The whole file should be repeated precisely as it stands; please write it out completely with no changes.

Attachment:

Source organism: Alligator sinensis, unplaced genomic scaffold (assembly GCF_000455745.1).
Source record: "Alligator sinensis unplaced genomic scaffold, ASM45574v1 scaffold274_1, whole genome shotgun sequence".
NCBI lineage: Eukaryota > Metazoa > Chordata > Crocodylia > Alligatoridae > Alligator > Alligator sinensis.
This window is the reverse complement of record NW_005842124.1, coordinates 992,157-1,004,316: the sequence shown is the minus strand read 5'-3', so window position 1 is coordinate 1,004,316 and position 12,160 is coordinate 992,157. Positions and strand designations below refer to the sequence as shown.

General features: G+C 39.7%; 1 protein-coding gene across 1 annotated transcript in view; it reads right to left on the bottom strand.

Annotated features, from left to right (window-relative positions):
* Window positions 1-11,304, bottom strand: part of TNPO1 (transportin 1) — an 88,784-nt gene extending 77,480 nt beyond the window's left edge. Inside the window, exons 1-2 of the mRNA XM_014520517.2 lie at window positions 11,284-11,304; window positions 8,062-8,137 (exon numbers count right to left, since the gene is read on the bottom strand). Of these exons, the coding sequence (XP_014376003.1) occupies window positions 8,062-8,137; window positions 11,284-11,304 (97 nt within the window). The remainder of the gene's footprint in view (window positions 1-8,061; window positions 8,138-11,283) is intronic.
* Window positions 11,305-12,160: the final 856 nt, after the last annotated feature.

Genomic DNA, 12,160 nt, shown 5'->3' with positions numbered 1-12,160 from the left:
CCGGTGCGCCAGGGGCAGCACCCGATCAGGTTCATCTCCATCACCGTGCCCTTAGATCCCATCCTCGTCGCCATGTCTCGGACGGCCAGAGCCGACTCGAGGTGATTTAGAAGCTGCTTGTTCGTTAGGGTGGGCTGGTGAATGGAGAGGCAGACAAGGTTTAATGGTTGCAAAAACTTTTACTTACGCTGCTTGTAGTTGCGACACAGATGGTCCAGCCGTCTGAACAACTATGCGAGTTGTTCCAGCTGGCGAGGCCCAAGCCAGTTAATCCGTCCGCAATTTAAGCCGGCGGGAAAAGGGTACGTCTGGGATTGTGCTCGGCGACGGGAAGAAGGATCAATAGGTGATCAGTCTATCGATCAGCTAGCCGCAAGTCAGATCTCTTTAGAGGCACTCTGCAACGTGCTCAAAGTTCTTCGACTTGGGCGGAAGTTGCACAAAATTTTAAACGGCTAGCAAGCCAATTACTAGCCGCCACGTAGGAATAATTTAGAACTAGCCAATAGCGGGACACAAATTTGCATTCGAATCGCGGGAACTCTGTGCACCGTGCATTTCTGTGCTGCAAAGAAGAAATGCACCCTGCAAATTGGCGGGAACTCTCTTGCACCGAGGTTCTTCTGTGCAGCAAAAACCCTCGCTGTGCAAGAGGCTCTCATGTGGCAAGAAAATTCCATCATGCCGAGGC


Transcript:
Source organism: Alligator sinensis, unplaced genomic scaffold (assembly GCF_000455745.1).
Source record: "Alligator sinensis unplaced genomic scaffold, ASM45574v1 scaffold274_1, whole genome shotgun sequence".
NCBI lineage: Eukaryota > Metazoa > Chordata > Crocodylia > Alligatoridae > Alligator > Alligator sinensis.
This window is the reverse complement of record NW_005842124.1, coordinates 992,157-1,004,316: the sequence shown is the minus strand read 5'-3', so window position 1 is coordinate 1,004,316 and position 12,160 is coordinate 992,157. Positions and strand designations below refer to the sequence as shown.

General features: G+C 39.7%; 1 protein-coding gene across 1 annotated transcript in view; it reads right to left on the bottom strand.

Annotated features, from left to right (window-relative positions):
* Window positions 1-11,304, bottom strand: part of TNPO1 (transportin 1) — an 88,784-nt gene extending 77,480 nt beyond the window's left edge. Inside the window, exons 1-2 of the mRNA XM_014520517.2 lie at window positions 11,284-11,304; window positions 8,062-8,137 (exon numbers count right to left, since the gene is read on the bottom strand). Of these exons, the coding sequence (XP_014376003.1) occupies window positions 8,062-8,137; window positions 11,284-11,304 (97 nt within the window). The remainder of the gene's footprint in view (window positions 1-8,061; window positions 8,138-11,283) is intronic.
* Window positions 11,305-12,160: the final 856 nt, after the last annotated feature.

Genomic DNA, 12,160 nt, shown 5'->3' with positions numbered 1-12,160 from the left:
CCGGTGCGCCAGGGGCAGCACCCGATCAGGTTCATCTCCATCACCGTGCCCTTAGATCCCATCCTCGTCGCCATGTCTCGGACGGCCAGAGCCGACTCGAGGTGATTTAGAAGCTGCTTGTTCGTTAGGGTGGGCTGGTGAATGGAGAGGCAGACAAGGTTTAATGGTTGCAAAAACTTTTACTTACGCTGCTTGTAGTTGCGACACAGATGGTCCAGCCGTCTGAACAACTATGCGAGTTGTTCCAGCTGGCGAGGCCCAAGCCAGTTAATCCGTCCGCAATTTAAGCCGGCGGGAAAAGGGTACGTCTGGGATTGTGCTCGGCGACGGGAAGAAGGATCAATAGGTGATCAGTCTATCGATCAGCTAGCCGCAAGTCAGATCTCTTTAGAGGCACTCTGCAACGTGCTCAAAGTTCTTCGACTTGGGCGGAAGTTGCACAAAATTTTAAACGGCTAGCAAGCCAATTACTAGCCGCCACGTAGGAATAATTTAGAACTAGCCAATAGCGGGACACAAATTTGCATTCGAATCGCGGGAACTCTGTGCACCGTGCATTTCTGTGCTGCAAAGAAGAAATGCACCCTGCAAATTGGCGGGAACTCTCTTGCACCGAGGTTCTTCTGTGCAGCAAAAACCCTCGCTGTGCAAGAGGCTCTCATGTGGCAAGAAAATTCCATCATGCCGAGGC